Your Better-For-You Brand is Not a Commodity

Commodity (n.) — A reasonably interchangeable good or material, bought and sold freely as an article of commerce. Commodities include agricultural products, fuels, and metals, and are traded in bulk on a commodity exchange or spot market.

Is your brand a commodity? “Of course not,” you think. “Lots of people buy our product because they love us. We’re always launching new flavors so we can stay ahead of the competition. We’re killing it in Target stores.”

Based on your answer, though, we’d argue that you do think of your brand as a commodity. The CEOs and CMOs we meet who see their brands as a commodity are the ones who define success solely through margin and ROI and channels. They’re all about the facts and figures; they’re not thinking of the brand’s impact and relevance with the consumer. They’ve set out to make as much money as possible — and they’ve built a marketing strategy that drives profit over promise.

Look at the nutrition bar category — as ripe for commodification as any product sector. Nutrition bars are a hot category; they’ve evolved from yesterday’s oat-based granola bars to today’s protein-packed functional foods. They have a form factor and convenience that consumers need to eat on the go, and they’re relatively inexpensive to develop, manufacture, package, and distribute. Global companies and startups have discovered that they can make something of reasonable quality and charge enough money to make a decent margin. We call this the “Amazonification” of better-for-you brands.

But quality and margin do not make a brand. Your brand is not your product, your logo, or your tagline.

Rather, let’s use our preferred definition: Your brand is your promise and the way you keep it.

Building a Brand on Promise, Not Product

Look again at the nutrition bar category. Why do Clif Bar and KIND continue to dominate that category over such a long period of time? After all, they weren’t the first brands to feature clean, organic ingredients or or drizzle chocolate over nuts. They’ve survived and thrived because of their promises: Clif’s vow to fuel adventure and KIND’s mission to support a better culture and planet.

Both Clif and KIND lead with the brand’s impact, its reason for being. They stand for something other than, “This is a bar made from food that is wrapped in plastic that you can drop into a backpack.”

When BFY brand leaders come to us for guidance, it often becomes apparent that their business challenges — perhaps they’re struggling to gain wider audience or getting whacked by a new competitor — are bigger than they realize. They think they need a new brand mark; in reality, they need a brand WHY.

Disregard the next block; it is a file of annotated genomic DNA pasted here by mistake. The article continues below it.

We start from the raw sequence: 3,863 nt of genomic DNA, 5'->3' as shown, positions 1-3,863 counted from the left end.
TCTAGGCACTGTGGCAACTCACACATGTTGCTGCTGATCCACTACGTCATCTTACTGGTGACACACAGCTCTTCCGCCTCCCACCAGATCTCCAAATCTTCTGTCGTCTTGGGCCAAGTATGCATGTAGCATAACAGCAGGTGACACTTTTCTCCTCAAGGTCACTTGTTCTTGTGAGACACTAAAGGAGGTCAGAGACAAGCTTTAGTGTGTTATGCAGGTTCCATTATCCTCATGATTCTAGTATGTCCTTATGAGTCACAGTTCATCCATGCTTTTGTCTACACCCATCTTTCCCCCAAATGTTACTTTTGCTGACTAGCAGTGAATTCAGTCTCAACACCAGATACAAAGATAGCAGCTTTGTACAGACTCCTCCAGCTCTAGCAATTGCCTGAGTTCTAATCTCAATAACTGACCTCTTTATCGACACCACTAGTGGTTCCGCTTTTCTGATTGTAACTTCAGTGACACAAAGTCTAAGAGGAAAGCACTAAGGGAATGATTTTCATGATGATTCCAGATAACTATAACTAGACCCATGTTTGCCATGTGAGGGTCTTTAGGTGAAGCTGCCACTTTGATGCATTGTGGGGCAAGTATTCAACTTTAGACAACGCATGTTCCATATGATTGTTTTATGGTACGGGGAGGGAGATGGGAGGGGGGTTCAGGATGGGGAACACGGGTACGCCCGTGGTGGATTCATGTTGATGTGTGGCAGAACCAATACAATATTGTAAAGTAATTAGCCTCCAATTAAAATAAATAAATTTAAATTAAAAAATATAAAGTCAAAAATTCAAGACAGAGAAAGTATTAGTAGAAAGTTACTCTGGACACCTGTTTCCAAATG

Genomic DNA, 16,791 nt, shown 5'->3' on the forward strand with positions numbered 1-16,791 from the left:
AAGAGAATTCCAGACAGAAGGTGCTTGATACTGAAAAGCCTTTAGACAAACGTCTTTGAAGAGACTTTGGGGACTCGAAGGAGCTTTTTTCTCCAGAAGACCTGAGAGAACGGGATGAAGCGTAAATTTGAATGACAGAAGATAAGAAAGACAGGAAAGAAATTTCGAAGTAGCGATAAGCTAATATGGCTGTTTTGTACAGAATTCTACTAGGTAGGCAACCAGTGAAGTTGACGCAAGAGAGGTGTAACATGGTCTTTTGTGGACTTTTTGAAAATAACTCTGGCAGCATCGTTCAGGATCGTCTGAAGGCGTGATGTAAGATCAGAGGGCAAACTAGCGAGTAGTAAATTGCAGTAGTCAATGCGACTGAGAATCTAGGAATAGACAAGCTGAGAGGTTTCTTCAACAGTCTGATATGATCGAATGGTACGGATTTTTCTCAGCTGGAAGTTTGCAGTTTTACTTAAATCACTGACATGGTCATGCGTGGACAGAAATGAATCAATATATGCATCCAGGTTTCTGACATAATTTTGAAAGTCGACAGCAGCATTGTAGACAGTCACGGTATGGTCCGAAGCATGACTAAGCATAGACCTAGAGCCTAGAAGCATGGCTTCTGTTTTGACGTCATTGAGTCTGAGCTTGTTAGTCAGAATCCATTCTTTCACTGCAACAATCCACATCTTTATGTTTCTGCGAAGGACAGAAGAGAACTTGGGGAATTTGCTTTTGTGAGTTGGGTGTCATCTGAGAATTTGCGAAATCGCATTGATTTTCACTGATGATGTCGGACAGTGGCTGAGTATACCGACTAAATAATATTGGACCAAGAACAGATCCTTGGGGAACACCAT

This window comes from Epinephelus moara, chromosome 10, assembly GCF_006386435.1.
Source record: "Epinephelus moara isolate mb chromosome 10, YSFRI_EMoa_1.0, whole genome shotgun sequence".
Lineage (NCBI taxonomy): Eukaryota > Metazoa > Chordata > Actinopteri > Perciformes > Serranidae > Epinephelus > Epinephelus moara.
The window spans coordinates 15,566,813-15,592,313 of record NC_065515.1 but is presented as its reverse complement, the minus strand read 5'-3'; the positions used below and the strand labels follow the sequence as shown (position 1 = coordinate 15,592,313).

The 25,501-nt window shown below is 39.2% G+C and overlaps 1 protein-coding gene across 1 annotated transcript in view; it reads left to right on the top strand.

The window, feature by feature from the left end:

We ask key questions of our clients early in the process: What societal wrong can they change? Which enemy can they combat? What problem can they fix? How do they make people’s lives better?

Considering the brand — not just the product but the business itself — from that perspective makes a product offering that would otherwise be parity to the category into something unique and powerful.

Creating Greater Brand Value

A brand with purpose is future-proof, because it can withstand shifting consumer and retail trends. Commodity brands constantly have to churn out new flavors and ingredients just to stay relevant; purposeful brands have a true north that’s forever attractive to consumers.

What’s more, a brand’s value is based on its WHY. In a merger, sale, or acquisition, the company’s valuation — in other words, the potential value of this company in the future so we can understand how much to pay for it now — is based upon relevance and differentiation and acceptance, not just the current balance sheet.

Again, let’s look at the bar category: RXBAR was not worth on paper the $600 million that Kellogg paid for it; the price wasn’t based on current revenue ($130 million in sales at the time), but on revenue over the course of the ownership. RXBAR’s promise is “simple ingredients, no BS. The multiple of more than 4X is based on the brand’s promise and its relationship with its devotees.

The downside to being a commodity, of course, is the brand’s inevitable demise. Anyone can make and sell anything; somebody somewhere will knock off your product — and it won’t just be a competitor, but likely one of your important retail partners.

And the remedy for being a commodity brand is to dig deep into your DNA to understand your WHY. You have to know what your brand stands for and what the consumer needs; that is your brand, not just the new flavors or ingredients you introduce.

BFY brands follow a life cycle that our founder and chief strategist David Lemley has defined in his new book, Beloved & Dominant Brands. The company is first to market with an innovative product, then becomes one of many competitors — a commoditized brand. The way out, to what we call Beloved & Dominant status where you have an army of loyal fans and a position of category leadership, is to lead with your WHY.

Remember: Your brand is your promise and the way you keep it. And a promise can’t be commoditized.

If, by now, you’ve re-thought your answer to the question at the lead of this article, we need to talk. And you might be interested in checking out David’s new book, Beloved & Dominant Brands.